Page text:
How common, for example, is murder?

Mapping South Korea’s Foreigners

By Matt Stiles | | Topics: Demographics, South Korea

korea-foreigners-seoul

Note: My family last year relocated to Seoul, where my wife is working as a foreign correspondent for NPR. This post is part of an occasional series profiling the peninsula’s demographics and politics.

This week I looked at the population of foreign residents in South Korea, charting national origin and geographic distribution around the country. But if you don’t live here (and even if you do) that geography can be quite difficult to absorb without maps.

So, after a year of procrastination, I finally got the courage to tackle the detailed census and geography files from the Korean Statistical Information Service (you try loading Hangul characters in a database!).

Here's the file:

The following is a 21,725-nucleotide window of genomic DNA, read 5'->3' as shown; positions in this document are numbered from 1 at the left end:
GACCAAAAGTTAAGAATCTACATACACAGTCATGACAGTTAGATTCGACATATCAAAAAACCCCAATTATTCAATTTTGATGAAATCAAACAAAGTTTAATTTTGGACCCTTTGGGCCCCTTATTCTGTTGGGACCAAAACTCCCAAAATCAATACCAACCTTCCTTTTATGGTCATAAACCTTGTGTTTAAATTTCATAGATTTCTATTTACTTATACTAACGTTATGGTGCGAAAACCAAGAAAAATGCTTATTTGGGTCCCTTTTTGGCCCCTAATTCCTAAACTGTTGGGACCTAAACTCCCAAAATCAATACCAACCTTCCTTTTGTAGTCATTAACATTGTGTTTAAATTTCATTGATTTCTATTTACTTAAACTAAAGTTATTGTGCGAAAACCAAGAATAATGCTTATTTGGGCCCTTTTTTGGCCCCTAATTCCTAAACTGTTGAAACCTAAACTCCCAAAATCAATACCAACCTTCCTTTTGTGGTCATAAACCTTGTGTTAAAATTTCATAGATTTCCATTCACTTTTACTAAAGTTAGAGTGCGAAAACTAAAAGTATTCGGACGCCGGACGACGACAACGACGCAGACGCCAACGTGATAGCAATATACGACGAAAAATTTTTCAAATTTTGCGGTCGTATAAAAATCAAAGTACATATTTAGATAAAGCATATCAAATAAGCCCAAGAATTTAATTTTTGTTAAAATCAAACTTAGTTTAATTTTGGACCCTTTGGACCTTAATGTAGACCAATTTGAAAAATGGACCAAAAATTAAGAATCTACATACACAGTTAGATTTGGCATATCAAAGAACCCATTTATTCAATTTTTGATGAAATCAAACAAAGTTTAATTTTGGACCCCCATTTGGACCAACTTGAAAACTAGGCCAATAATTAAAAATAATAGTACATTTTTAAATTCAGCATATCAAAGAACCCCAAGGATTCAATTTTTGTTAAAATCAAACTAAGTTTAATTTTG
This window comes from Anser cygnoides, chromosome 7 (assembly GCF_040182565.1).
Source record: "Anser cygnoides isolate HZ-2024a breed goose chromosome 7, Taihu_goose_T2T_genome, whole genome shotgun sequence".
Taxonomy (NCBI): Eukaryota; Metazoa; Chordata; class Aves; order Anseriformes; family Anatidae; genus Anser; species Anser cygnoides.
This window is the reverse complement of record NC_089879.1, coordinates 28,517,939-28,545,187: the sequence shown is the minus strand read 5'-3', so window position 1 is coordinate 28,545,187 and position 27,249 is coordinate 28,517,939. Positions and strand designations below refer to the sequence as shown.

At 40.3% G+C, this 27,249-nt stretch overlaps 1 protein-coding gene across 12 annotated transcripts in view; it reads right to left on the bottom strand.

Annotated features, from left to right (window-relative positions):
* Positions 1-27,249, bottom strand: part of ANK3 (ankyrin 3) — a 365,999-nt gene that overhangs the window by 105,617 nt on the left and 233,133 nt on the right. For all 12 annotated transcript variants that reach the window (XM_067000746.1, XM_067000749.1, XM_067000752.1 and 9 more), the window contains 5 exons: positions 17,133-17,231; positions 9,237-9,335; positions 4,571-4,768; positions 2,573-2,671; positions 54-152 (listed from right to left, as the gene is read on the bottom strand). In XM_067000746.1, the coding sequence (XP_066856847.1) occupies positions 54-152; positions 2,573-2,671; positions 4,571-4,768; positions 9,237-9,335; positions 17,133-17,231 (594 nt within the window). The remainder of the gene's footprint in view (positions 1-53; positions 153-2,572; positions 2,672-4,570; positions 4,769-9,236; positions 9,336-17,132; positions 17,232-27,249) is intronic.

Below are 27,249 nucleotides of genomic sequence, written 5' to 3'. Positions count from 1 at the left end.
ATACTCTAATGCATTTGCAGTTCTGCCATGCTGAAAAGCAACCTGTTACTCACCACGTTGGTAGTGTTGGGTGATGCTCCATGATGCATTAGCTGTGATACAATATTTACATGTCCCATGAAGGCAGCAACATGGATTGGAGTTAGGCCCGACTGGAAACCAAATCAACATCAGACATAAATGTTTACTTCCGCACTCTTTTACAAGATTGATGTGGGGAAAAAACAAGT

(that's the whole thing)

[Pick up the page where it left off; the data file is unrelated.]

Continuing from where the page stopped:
South Korea’s Foreigners, Over Time

By Matt Stiles | | Topics: Demographics, South Korea

Note: My family last year relocated to Seoul, where my wife is working as a foreign correspondent for NPR. This post is part of an occasional series profiling the peninsula’s demographics and politics.

Yesterday we looked a the most-recent data on foreign residents in South Korea, breaking down their home countries and new locations.

But how has this changed over time?

Where are Korea’s Foreigners From?

By Matt Stiles | | Topics: Demographics, South Korea

Separating foreigners from the locals at a recent street festival celebrating Buddha's birthday. Matt Stiles/The Daily Viz

Separating foreigners from the locals at a recent street festival celebrating Buddha’s birthday.